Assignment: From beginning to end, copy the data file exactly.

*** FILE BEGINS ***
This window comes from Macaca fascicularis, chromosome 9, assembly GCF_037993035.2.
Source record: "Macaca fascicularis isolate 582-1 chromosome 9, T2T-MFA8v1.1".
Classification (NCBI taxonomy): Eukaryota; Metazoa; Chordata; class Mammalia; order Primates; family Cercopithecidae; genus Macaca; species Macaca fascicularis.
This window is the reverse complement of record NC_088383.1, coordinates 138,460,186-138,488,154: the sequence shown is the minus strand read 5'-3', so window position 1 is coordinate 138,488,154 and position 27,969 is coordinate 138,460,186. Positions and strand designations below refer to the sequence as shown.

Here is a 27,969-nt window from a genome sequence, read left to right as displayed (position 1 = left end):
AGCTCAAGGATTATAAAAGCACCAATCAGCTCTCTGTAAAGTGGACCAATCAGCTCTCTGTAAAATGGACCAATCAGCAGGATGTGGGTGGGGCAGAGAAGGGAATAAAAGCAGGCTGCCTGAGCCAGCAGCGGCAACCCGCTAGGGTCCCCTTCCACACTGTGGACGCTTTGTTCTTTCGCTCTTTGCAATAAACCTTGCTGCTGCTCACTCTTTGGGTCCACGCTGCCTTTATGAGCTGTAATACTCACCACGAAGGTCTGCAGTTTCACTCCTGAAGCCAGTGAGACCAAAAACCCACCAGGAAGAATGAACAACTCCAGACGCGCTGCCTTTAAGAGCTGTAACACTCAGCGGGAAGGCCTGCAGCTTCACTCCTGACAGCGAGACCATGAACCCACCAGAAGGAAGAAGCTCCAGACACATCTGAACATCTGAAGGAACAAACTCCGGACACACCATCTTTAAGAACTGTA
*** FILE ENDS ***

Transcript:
This window comes from Macaca fascicularis, chromosome 9, assembly GCF_037993035.2.
Source record: "Macaca fascicularis isolate 582-1 chromosome 9, T2T-MFA8v1.1".
Classification (NCBI taxonomy): Eukaryota; Metazoa; Chordata; class Mammalia; order Primates; family Cercopithecidae; genus Macaca; species Macaca fascicularis.
This window is the reverse complement of record NC_088383.1, coordinates 138,460,186-138,488,154: the sequence shown is the minus strand read 5'-3', so window position 1 is coordinate 138,488,154 and position 27,969 is coordinate 138,460,186. Positions and strand designations below refer to the sequence as shown.

Here is a 27,969-nt window from a genome sequence, read left to right as displayed (position 1 = left end):
AGCTCAAGGATTATAAAAGCACCAATCAGCTCTCTGTAAAGTGGACCAATCAGCTCTCTGTAAAATGGACCAATCAGCAGGATGTGGGTGGGGCAGAGAAGGGAATAAAAGCAGGCTGCCTGAGCCAGCAGCGGCAACCCGCTAGGGTCCCCTTCCACACTGTGGACGCTTTGTTCTTTCGCTCTTTGCAATAAACCTTGCTGCTGCTCACTCTTTGGGTCCACGCTGCCTTTATGAGCTGTAATACTCACCACGAAGGTCTGCAGTTTCACTCCTGAAGCCAGTGAGACCAAAAACCCACCAGGAAGAATGAACAACTCCAGACGCGCTGCCTTTAAGAGCTGTAACACTCAGCGGGAAGGCCTGCAGCTTCACTCCTGACAGCGAGACCATGAACCCACCAGAAGGAAGAAGCTCCAGACACATCTGAACATCTGAAGGAACAAACTCCGGACACACCATCTTTAAGAACTGTA